Are Baltimore Police Engaged in a Low-Profile Work Slowdown to Protest Oversight?
Freddie Gray died in the custody of Baltimore police in April. Six officers have been charged in the death, which is said to have occurred due to spinal injuries he suffered while being thrown about the back of a police van during a rough ride to the station.
But now Baltimore police are playing the victim card. They’ve engaged in a work slowdown that has resulted in a 43% decline in arrests citywide from April to May, and as high as 90% in some neighborhoods, according to Doug Donovan and Colin Campbell of The Baltimore Sun. Some say it’s because police fear for their jobs if they’re caught abusing a suspect, but some police have displayed a more defiant attitude about the slowdown. Those who complain about police “are going to get the police force they want, and God help them,” Lt. Victor Gearhart told the Sun.
The decline in police presence has given criminals some breathing room. “I’ve noticed fewer police,” Steve Dixon, program director for the Penn North Recovery Center in West Baltimore, told the Sun. “We’re having robberies at the playground in broad daylight. All these murders and shootings, we’re having them in broad daylight.”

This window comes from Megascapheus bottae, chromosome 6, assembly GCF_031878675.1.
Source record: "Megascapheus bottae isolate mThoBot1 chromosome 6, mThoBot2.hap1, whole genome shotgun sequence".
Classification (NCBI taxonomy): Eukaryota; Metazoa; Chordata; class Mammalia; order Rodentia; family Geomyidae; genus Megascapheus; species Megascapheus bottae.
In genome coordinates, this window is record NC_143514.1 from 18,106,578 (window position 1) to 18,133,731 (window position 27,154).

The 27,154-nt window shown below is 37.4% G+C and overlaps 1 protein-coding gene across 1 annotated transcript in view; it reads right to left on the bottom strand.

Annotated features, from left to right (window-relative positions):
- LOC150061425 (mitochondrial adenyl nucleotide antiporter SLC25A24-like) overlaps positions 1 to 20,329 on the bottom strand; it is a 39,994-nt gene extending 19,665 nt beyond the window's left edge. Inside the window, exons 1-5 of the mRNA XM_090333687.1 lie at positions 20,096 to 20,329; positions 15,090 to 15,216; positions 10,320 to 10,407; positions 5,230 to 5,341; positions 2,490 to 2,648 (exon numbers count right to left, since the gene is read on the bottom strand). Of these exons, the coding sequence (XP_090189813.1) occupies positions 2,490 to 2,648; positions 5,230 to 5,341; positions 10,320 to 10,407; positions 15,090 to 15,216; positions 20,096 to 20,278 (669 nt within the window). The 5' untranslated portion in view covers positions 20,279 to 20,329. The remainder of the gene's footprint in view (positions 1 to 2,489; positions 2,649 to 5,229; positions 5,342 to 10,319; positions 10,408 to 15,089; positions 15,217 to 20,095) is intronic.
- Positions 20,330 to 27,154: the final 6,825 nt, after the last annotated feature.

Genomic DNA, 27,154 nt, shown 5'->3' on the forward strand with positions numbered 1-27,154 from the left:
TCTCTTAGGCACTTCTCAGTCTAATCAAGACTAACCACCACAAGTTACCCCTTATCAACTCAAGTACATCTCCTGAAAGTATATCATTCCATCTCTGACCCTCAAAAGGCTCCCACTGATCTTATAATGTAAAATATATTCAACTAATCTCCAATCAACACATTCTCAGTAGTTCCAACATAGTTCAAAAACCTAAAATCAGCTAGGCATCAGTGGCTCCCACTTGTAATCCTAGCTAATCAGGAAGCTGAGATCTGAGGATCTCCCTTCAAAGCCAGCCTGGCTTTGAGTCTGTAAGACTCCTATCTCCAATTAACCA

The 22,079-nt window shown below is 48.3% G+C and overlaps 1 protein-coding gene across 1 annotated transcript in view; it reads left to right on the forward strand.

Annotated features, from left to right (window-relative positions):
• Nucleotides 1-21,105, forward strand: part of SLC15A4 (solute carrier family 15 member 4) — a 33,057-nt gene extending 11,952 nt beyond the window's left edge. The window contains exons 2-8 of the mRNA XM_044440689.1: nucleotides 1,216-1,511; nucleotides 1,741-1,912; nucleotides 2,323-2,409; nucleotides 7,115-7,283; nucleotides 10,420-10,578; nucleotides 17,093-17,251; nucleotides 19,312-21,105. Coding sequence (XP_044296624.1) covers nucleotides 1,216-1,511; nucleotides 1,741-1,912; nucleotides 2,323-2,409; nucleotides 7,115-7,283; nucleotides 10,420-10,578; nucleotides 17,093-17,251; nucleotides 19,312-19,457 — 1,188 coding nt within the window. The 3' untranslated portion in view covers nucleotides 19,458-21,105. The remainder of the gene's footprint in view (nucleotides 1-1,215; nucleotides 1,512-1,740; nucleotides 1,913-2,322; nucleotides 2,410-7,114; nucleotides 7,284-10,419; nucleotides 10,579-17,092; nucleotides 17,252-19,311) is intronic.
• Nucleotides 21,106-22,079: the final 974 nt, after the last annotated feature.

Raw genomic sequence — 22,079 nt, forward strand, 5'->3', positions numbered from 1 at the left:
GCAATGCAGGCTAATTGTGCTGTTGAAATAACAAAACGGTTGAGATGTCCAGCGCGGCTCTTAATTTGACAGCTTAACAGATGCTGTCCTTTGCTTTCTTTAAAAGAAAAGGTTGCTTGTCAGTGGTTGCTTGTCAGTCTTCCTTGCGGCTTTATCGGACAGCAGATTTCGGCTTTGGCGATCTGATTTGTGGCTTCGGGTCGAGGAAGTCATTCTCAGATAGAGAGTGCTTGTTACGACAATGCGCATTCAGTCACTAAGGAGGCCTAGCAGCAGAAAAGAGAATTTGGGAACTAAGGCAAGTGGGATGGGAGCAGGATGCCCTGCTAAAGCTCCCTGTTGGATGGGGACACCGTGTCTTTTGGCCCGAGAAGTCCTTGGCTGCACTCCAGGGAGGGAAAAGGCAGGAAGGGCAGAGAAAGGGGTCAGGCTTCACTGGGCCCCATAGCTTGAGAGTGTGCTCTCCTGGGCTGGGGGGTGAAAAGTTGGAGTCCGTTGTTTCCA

There were 42 homicides in Baltimore in May, almost double the total from the same month in 2014 and the most in any month since 1990, according to figures compiled by the Sun. Similarly, there were 20 homicides by June 16, more than there were the entire month in 2014. There has been an 84% increase in shootings this year, compared to this time last year, while the number of May arrests were fewer than in any month for at least three years.
Some cite another cause for the spike in killings. The riots that followed Gray’s death included looting of pharmacies, resulting in a glut of prescription opiates on the streets of Baltimore. That has led to a violent war among drug gangs over market share, according to Richard A. Oppel Jr. of The New York Times.
Much of the anger on the part of police has been directed at State’s Attorney Marilyn Mosby, who made the decision to charge the six officers involved in Gray’s death. The six have sought to have her recused from the case, claiming “overzealous prosecution.” They are also trying to get the case dismissed.
Former police union president Sgt. Robert Cherry told the Sun that officers were previously encouraged to apply “aggressive enforcement” of laws to cut down on crime. Now, he says, they’re being told the opposite. “It’s not just fear of getting charged if a case doesn’t meet Marilyn Mosby’s expectation of a standard for probable cause. We’re only doing what we were asked to do.”
To Learn More:
Arrests in Baltimore Plummet, and Residents Are Fearful (by Doug Donovan and Colin Campbell, Baltimore Sun)
West Baltimore’s Police Presence Drops, and Murders Soar (by Richard A. Oppel Jr., New York Times)
Violence Surges as Baltimore Police Officers Feel Hesitant (by Justin Fenton and Justin George, Baltimore Sun)
Outside Agitators and Violence in Baltimore: 70% of Baltimore Police Don’t Live in Baltimore (by Noel Brinkerhoff, AllGov)
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